Brainlab, a digital medical company from Germany, acquires Level Ex, a startup that creates video games for physician and surgeons training.

Regulations and clearances in digital health

BlueStar, WellDoc’s digital tool for chronic disease management, got another 510(k) FDA clearance for supporting adults with Type 2 diabetes with long-acting basal insulin. This offering comes as a program called Insulin Adjustment Program: providers can use it to prescribe an initial dosage of long-acting basal insulin - and the program, on other hand, helps users to figure out titrations they'll need as the treatment continues.

Data protection & security threats in digital healthcare

Babylon Health admits their recent data breach (when users could look at the records of other users’ telehealth visits) has occurred due to roll out of the new feature. The vulnerability is removed right now.

A new report, conducted by the International Digital Accountability Council (IDAC), showed new digital tools that have been developed to aid healthcare systems across the globe in pandemic have serious security issues. For instance, IDAC looked at 23 contact tracing apps and figured only 20% of them had mentioned that personal and health data they’re collecting is being anonymized. Check out the full report here.

American Medical Technologies (AMT), a healthcare supplier, reports that data of more than 47K patients were breached after a hack of an employee's email last year.

Ransomware attacks via phishing are on the rise (according to Proofpoint), so beware of suspicious emails - here’s our article how to recognize them and other most common hacker techniques.

Science & business research in digital healthcare

It occurs effective digital strategy is critical for healthcare companies’ well-being amidst the pandemic. At least, experts from Healthbox, a HIMSS innovation company, think so. The main idea is that digital tools allow hospitals, clinics, and health systems to continue working efficiently despite the quarantine and risks of exposure for patients and doctors. For instance, according to Frost & Sullivan, the prevalence of telehealth - one of the most popular digital health tools healthcare providers employ to survive - will grow 64.3% nationwide this year.

Wanting to find insights into mental health of construction sites workers, Pagabo (framework organizations) and Moonbeam (a tech company) collaborated to launch a wearable called Moodbeam One. It allows us to capture workers’ mood in real-time - and data analytics would be able to make a solid research on its basis.

People’s mental health is affected by COVID-19; in a bad way. 79% of participants in the Australian research reported their mental as worsening, compared to 52% in the good old days. They were from non-clinical populations (the increase was in non-clinical population - these are people who are not seek mental health help usually.)

Digital healthcare vs COVID-19

Xenex launched StrikeForce, a disinfection service with robots called LightStrike that uses a xenon lamp that generates UV light, killing coronavirus in two minutes.

Hospitech Respiration, an Israeli company, developed a respiratory guard system that mitigates difficulties with breathing in intubated patients. The device comprises a multi-lumen endotracheal tube and automatic control unit - such configuration also prevents clinical teams’ exposure and injuries to patients’ trachea.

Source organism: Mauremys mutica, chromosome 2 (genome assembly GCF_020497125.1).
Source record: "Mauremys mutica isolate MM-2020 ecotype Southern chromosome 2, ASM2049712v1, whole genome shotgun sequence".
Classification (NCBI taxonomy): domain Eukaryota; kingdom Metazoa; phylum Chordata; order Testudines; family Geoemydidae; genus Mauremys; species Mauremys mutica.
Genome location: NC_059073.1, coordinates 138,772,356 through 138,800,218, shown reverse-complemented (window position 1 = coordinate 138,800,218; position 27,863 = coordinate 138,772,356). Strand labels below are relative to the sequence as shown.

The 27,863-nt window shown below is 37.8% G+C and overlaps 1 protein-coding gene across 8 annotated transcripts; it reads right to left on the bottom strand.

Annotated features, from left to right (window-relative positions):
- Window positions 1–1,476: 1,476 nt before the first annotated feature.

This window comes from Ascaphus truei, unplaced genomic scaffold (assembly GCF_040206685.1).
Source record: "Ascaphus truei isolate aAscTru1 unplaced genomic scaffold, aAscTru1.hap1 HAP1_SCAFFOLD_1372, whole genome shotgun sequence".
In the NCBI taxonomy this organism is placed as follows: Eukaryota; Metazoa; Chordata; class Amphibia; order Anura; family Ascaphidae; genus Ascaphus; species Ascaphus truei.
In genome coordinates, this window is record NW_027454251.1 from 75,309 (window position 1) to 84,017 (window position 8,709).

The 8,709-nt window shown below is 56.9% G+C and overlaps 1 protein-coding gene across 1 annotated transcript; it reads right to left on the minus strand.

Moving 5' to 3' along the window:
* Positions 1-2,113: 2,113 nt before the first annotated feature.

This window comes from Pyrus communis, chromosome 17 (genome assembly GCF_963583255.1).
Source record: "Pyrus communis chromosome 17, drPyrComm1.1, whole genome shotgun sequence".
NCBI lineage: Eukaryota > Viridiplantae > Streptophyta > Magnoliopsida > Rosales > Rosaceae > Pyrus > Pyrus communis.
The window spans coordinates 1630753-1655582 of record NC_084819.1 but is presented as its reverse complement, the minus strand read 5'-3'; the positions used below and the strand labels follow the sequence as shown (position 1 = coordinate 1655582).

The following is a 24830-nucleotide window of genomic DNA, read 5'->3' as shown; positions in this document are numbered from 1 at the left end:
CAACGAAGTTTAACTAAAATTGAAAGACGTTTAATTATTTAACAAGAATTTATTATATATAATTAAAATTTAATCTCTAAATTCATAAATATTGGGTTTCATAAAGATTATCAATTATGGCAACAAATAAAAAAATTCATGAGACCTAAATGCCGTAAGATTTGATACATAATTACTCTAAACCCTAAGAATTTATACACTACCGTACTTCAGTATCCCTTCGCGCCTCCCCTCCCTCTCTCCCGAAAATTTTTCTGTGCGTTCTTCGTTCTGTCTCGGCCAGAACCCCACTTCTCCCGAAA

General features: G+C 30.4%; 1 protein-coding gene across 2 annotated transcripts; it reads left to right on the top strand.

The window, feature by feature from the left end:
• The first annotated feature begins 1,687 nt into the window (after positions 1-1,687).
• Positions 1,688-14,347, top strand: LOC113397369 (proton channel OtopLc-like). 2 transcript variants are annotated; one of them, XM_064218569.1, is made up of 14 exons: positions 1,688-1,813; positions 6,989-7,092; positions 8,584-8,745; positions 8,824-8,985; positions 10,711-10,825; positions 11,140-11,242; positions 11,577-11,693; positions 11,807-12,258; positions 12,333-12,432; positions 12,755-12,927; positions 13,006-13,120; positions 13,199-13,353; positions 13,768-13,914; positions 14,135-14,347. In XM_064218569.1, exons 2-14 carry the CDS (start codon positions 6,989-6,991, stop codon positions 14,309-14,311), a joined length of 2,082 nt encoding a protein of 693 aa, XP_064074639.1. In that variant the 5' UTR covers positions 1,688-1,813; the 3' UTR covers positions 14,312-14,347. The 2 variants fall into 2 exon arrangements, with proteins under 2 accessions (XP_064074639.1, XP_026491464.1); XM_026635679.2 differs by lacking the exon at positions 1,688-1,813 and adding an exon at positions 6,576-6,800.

BioIQ, a company that develops tests and biometric screening tech, released their at-home coronavirus, Flu A/Flu B, and 21 Respiratory Panel saliva tests in partnership with P23 labs. The kit comprises a saliva collection tool and telehealth tips from a doctor. Users should send the collected sample back to P23 Labs; they’re receiving results within 48 hours.

Avira, a security software vendor, ran a survey that showed 71% of Americans won’t use COVID-19 contact tracing apps due to their potential security and privacy issues. Apart from that, 40% of respondents claimed they won’t trust any organizations with the safety of their information. Lots of people also view contact tracing applications as the biggest threat to their privacy - something more dangerous than identity theft or cybercrimes.

Singapore plans to launch TraceTogether Token for COVID-19 contact tracing. The TraceTogether initiative is started by the country's government, it works via smartphones’ Bluetooth signals and records of each encounter are stored on people’s phones. A stand-alone device called Token function like the app on the phone and is aimed at elderly people, young children, and people with iPhones, as TraceTogether performs badly on iOS.

Disadvantaged groups may not be able to order UK government coronavirus tests online. Digital exclusion and fear of being reported to the authority, as well as language barriers, stand between people, and proper coronavirus diagnosis.

Other news

A success story from Seattle Children’s Hospital: using the Mission Control platform for daily monitoring and anesthesia protocols analysis (that included assessing metrics for pain scores, pain-rescue meds, prescribed to patients, and other important data about patients’ conditions after surgeries), staff over there was able to improve protocols using real-world data. After review, the team saw the reduction in the use of opioids from 84% to 8% (which translated to 85% reduction in analgesic medication costs), mitigated anesthesia side effects like nausea, and for the first time used opioid-free anesthesia for tonsillectomy.

What to read

How drones and sterile mosquitoes can help check and fight the spread of illnesses transferred via insects.

Why it’s necessary to humanize patient experience in the pandemic and recession.

Schools use surveillance tech to prevent the spread of COVID-19.

Why startups should think about COVID-19 pivot (about innovations that are born in chaos.)